I ordered some sort of puff pastry with chicken and apples and mustard seeds on it and, to get you out of your suspense; yes, it was delicious.

Then back to our cozy lodgings for one more night...

Jun 11, 2014

European Vacation Day 2: Breakfast in Versailles, Dinner in Normandy

Tuesday morning at 6:30 am we arrived (a little early) at Charles de Gaulle airport in France. A few minutes later Wes and Tami arrived to pick us up. They had driven from Germany and stayed the night in Paris.

From the airport we headed straight to see Palace of Versailles.

Since I left a still-nursing baby at home with my sister, I had to take frequent breaks to pump. (and dump.) While Tami and I sat in the car chatting (and one of us pumping), Wes and Doug wandered off to find us some breakfast to eat in line.
Delicious success! Pain au Chocolat
Some yummy meringue thingy
That morning at Versailles, we bought a six day Paris Museum pass.  This was a very good investment and allowed us to skip some long lines later on.

Peaking down a roped-off hall

 The palace was very cool to walk through.  It was also extraordinarily crowded.
Just a few thousand of our closest friends
Marie Antoinette and her two oldest children
I think this may have been the chapel. Pictures are wonky because
they were taken over the heads of the unwashed masses.
One of the ceilings.  The art was incredible.
After touring inside the palace, we left and found some sandwiches and fizzy drinks in the charming town outside the grounds.

Back to Versailles to visit Marie Antoinette's "Hamlet". The Hamlet is a small village built on the grounds where she went to escape the rigors of court life.  But it's not exactly right next door.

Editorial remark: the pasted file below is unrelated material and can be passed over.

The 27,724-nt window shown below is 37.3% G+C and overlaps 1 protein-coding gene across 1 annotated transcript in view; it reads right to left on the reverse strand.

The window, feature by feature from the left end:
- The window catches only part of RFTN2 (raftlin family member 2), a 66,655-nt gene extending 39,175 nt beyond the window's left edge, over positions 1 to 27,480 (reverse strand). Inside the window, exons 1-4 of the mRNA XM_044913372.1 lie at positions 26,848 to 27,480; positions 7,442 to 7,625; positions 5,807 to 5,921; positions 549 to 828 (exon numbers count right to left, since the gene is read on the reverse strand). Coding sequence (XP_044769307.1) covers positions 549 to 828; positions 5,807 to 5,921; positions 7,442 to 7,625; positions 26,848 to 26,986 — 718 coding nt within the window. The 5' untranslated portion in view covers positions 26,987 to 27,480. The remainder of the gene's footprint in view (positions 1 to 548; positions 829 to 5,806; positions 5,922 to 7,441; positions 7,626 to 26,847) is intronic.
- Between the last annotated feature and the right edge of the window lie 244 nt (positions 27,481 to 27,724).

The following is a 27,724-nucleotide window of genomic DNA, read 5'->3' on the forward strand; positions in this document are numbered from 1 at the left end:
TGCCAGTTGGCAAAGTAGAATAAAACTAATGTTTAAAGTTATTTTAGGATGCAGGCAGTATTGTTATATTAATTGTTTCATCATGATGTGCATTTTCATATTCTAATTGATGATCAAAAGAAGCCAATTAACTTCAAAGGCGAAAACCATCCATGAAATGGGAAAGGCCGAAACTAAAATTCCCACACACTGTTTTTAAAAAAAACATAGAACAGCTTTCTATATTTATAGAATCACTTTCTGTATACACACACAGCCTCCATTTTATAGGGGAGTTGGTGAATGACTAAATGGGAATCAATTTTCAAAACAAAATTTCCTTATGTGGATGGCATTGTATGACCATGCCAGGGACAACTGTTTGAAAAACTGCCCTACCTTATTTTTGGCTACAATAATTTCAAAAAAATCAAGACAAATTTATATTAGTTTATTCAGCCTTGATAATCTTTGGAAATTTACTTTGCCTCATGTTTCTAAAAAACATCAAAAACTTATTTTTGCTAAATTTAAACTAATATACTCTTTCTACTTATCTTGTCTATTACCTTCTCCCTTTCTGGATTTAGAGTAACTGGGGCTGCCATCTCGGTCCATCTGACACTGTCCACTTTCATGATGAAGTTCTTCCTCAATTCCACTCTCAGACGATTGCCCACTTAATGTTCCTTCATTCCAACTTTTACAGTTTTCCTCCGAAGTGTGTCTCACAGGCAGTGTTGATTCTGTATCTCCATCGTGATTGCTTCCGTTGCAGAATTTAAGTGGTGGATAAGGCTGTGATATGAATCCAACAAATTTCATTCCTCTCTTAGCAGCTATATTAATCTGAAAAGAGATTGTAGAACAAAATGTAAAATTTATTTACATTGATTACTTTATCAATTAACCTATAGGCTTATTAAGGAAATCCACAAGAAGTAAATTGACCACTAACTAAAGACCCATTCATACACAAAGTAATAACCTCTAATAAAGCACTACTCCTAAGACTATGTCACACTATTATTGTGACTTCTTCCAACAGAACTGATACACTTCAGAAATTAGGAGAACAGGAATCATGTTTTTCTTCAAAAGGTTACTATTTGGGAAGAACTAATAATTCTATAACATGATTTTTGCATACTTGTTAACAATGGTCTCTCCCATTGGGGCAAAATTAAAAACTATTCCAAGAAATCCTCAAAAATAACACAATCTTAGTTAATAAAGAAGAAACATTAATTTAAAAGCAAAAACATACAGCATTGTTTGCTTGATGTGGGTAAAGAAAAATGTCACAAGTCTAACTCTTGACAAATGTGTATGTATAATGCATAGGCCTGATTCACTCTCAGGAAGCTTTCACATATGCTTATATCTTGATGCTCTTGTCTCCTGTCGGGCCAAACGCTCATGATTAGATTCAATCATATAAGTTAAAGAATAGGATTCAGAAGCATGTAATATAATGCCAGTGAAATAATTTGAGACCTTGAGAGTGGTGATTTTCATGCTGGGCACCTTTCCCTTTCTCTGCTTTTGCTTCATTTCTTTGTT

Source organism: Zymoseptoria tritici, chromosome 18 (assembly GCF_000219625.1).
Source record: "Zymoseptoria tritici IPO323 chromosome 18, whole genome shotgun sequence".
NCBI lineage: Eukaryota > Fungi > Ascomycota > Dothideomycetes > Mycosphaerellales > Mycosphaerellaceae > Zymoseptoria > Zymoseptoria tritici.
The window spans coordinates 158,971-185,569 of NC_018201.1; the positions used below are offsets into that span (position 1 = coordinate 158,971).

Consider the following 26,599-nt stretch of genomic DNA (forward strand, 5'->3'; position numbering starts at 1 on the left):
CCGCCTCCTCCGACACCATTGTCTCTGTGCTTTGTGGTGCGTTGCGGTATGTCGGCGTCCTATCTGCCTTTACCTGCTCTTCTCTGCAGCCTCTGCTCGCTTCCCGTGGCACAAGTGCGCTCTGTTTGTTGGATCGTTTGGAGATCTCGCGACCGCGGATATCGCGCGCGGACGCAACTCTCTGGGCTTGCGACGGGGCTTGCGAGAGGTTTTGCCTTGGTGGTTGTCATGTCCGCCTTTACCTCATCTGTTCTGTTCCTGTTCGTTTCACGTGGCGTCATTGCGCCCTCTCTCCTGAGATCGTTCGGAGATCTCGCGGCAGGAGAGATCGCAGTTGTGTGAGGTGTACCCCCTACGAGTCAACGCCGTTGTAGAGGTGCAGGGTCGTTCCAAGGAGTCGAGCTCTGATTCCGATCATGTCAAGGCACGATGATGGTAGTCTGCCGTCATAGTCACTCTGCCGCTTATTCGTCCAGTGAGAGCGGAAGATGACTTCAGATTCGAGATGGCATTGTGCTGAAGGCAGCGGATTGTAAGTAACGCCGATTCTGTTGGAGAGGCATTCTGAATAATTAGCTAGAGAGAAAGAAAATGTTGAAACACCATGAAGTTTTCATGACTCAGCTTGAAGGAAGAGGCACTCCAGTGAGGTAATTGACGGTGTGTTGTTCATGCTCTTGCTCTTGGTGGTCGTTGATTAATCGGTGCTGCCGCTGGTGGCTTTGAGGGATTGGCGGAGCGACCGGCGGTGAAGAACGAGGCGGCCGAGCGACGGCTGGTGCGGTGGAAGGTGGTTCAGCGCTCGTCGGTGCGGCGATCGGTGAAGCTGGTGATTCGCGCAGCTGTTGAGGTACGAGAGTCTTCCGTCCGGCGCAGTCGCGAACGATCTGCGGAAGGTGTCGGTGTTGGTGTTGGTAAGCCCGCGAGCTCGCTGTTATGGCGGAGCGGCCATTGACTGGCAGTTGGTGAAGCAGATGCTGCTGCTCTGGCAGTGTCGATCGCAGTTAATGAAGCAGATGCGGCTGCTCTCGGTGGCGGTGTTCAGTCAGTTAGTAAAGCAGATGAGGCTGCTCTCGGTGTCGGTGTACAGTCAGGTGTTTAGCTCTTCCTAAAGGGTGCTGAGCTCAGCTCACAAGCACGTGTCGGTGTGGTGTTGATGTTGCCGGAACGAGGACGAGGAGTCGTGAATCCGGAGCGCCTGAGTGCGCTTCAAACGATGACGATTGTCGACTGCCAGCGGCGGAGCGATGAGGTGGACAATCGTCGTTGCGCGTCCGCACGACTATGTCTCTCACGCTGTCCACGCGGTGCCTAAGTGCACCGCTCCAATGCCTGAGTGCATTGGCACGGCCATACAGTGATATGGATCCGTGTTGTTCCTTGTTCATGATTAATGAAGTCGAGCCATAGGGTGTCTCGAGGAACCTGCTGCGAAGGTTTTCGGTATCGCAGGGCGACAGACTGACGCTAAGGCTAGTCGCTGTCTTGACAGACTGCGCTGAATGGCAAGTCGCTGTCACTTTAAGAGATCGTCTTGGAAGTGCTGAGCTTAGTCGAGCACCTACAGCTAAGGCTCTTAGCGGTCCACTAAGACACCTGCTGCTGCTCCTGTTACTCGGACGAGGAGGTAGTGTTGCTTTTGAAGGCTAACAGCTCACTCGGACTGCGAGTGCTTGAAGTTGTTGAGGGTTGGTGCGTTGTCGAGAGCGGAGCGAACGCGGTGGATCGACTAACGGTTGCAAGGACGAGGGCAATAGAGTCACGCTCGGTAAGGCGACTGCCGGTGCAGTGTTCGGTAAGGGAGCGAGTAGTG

It was a chilly day but we had enough layers to keep us warm.

 We walked down through the courtyard and then rented bikes!


The Hamlet was extremely charming and I'm glad we got to explore and enjoy it.  
Next stop, Normandy!!

After leaving Versailles, we drove straight to our Bed and Breakfast. At least that's what I think we did.  I immediately fell asleep and missed seeing the beautiful French countryside.  
(At least I think it's beautiful.  I was asleep.)

We made a quick stop (at Le Clos des Pommiers in Tracy-sur-Mer) to check-in and change for dinner, and then went out again. 
Beautiful view of the grounds
Our happy and cozy room!
We drove to nearby Bayeux for dinner and wandered around for awhile trying to find a place that could seat us.  It is such an amazingly quaint and beautiful little town--I couldn't stop taking pictures. 
All decked out for the 70th anniversary of D-day

Eventually we settled on a little Creperie and had our first dinner in France.  
And it was amazing!
May I humbly suggest that if you're ever in that neighborhood, go to the same restaurant, and go ahead and get what I got! And may I also suggest that if you ever have the opportunity to have something smothered in creme fraiche, you take it!

This was the first of many times Wes and Tami had to translate menus for us.  They were very good sports about it and gave us some excellent recommendations.
Sweetened coconut on my desert crepe! Why didn't I think of that?!?!

It was a pretty full and magical first day in France. 
If I had had to rush home the very next morning, it would have been worth the trip.